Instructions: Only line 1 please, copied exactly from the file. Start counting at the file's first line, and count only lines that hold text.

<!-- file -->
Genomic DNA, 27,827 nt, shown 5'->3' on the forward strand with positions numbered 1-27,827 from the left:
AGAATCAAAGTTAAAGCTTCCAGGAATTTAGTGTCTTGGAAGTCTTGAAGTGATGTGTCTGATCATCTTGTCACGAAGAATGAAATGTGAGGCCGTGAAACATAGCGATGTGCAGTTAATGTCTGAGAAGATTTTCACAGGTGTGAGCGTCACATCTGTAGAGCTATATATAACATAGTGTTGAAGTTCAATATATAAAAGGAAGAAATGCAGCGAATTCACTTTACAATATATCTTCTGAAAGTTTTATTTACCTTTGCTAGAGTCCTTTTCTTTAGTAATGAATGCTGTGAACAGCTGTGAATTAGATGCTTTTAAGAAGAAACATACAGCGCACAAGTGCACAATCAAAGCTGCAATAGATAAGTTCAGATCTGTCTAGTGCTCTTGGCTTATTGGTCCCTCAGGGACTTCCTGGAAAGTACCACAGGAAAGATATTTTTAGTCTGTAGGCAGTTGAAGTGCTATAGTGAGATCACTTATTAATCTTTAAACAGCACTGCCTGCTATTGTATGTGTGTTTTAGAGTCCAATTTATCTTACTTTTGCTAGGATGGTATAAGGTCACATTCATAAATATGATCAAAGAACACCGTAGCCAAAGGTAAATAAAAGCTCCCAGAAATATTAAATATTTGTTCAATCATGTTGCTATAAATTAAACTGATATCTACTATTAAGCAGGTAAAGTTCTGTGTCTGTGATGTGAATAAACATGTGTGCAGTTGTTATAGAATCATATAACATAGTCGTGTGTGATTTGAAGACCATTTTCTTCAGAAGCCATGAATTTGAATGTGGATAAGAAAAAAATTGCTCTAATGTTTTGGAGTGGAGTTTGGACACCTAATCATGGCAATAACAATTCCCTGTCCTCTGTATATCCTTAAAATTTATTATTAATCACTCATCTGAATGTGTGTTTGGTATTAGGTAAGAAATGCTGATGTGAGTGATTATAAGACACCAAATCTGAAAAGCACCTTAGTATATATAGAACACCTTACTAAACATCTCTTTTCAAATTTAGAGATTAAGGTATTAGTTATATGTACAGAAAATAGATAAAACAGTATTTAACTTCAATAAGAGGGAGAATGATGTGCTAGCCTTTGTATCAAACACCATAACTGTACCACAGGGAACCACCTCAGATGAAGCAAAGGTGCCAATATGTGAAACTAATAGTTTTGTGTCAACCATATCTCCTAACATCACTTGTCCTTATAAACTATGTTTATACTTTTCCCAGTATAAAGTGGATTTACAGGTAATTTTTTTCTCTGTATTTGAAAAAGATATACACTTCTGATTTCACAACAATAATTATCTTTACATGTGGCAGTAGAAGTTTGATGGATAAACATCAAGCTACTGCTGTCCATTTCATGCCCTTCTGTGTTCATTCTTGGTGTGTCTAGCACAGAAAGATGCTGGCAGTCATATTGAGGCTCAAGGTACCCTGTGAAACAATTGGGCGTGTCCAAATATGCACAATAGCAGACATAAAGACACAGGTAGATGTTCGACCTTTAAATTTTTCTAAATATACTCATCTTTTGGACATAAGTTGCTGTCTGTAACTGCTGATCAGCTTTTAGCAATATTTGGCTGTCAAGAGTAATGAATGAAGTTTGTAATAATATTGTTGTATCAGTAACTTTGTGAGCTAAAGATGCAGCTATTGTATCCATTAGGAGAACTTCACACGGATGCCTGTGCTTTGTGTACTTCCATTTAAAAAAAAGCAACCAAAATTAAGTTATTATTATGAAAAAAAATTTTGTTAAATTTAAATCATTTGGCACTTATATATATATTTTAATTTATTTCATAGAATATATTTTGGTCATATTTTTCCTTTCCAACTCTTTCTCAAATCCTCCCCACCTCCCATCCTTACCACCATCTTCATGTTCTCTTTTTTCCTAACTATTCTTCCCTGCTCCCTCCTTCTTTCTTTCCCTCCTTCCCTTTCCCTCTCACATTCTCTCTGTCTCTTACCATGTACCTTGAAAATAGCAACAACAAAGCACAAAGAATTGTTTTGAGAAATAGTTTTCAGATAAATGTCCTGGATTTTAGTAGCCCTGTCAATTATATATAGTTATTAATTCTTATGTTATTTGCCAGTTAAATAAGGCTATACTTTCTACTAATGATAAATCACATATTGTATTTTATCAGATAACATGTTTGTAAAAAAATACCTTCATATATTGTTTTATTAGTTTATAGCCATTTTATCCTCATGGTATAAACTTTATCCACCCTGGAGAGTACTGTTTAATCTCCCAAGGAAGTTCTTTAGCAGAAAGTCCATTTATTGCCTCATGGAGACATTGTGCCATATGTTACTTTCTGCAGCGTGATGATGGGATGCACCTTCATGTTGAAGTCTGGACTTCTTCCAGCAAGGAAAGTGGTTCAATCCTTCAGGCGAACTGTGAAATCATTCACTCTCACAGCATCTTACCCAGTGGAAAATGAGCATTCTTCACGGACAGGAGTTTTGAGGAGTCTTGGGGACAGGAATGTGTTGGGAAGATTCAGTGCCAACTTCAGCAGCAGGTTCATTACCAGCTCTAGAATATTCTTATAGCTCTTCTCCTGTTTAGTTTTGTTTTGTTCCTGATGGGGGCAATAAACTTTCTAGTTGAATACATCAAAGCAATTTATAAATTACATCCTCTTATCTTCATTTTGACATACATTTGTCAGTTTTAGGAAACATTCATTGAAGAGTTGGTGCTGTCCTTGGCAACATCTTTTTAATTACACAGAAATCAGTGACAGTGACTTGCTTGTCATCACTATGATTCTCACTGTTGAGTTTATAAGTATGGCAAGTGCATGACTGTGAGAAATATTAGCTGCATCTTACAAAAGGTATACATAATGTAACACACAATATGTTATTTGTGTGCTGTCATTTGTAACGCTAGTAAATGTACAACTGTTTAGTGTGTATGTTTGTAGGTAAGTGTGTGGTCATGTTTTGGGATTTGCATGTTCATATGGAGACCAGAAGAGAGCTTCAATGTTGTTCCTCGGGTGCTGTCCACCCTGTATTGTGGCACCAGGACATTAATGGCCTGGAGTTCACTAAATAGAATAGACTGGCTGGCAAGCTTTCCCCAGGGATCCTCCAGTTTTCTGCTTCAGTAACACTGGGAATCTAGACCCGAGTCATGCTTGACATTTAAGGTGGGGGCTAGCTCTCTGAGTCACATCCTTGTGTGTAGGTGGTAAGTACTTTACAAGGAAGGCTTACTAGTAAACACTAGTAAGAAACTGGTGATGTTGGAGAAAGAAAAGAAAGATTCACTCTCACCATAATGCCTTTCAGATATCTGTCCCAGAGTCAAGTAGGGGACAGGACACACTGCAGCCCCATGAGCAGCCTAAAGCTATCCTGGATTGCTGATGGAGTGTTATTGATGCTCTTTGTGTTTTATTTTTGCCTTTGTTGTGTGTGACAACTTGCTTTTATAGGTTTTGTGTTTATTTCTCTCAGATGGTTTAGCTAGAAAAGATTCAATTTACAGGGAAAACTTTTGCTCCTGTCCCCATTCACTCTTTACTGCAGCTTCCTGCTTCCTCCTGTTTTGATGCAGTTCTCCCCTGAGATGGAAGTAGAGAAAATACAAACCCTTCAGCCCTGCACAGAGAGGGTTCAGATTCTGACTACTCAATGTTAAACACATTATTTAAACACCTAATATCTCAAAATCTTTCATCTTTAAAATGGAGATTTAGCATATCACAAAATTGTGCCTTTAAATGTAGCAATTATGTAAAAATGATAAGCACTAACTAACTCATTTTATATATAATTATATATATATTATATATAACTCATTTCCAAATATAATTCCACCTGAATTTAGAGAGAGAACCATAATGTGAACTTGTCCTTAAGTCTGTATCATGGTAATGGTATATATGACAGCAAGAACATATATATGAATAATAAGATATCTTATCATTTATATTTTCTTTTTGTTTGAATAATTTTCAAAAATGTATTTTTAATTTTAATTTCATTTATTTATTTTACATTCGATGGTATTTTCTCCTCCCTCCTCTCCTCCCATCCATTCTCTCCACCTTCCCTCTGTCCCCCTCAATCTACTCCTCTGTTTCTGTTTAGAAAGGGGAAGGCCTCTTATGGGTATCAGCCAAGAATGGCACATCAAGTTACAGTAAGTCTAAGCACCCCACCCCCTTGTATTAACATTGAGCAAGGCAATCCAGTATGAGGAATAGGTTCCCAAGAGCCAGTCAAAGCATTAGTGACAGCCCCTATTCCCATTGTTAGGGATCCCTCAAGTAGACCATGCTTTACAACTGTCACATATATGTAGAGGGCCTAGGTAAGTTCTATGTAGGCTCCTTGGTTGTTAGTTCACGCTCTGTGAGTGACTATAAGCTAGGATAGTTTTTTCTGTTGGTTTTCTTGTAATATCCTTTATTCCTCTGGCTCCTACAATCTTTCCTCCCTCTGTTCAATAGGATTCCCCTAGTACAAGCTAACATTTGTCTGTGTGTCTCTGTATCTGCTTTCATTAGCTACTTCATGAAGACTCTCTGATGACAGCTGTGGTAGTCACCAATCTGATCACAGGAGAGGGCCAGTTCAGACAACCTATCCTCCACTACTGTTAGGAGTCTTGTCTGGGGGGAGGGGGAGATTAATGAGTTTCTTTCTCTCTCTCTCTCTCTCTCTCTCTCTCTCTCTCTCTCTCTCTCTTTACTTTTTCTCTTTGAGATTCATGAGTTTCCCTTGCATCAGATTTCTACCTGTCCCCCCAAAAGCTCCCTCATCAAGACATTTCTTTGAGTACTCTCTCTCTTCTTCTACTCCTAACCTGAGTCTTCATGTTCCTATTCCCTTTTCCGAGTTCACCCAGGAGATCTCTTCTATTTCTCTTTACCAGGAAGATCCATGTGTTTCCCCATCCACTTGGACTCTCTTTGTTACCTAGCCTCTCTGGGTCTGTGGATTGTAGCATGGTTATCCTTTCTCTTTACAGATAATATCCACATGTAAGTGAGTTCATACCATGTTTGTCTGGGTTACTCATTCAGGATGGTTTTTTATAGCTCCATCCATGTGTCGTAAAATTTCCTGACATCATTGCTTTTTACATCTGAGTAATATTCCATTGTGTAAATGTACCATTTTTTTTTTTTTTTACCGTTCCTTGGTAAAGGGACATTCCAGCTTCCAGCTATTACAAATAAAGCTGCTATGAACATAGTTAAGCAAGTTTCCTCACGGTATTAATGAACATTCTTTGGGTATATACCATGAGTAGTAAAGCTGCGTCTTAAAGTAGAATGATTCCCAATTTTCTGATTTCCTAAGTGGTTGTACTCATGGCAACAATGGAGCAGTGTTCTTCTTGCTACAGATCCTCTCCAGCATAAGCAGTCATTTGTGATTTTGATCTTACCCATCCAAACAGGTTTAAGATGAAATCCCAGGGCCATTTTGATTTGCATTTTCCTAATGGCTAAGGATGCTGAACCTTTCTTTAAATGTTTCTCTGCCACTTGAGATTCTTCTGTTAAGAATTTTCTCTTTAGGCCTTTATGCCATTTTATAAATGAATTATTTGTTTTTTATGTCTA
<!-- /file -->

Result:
Genomic DNA, 27,827 nt, shown 5'->3' on the forward strand with positions numbered 1-27,827 from the left: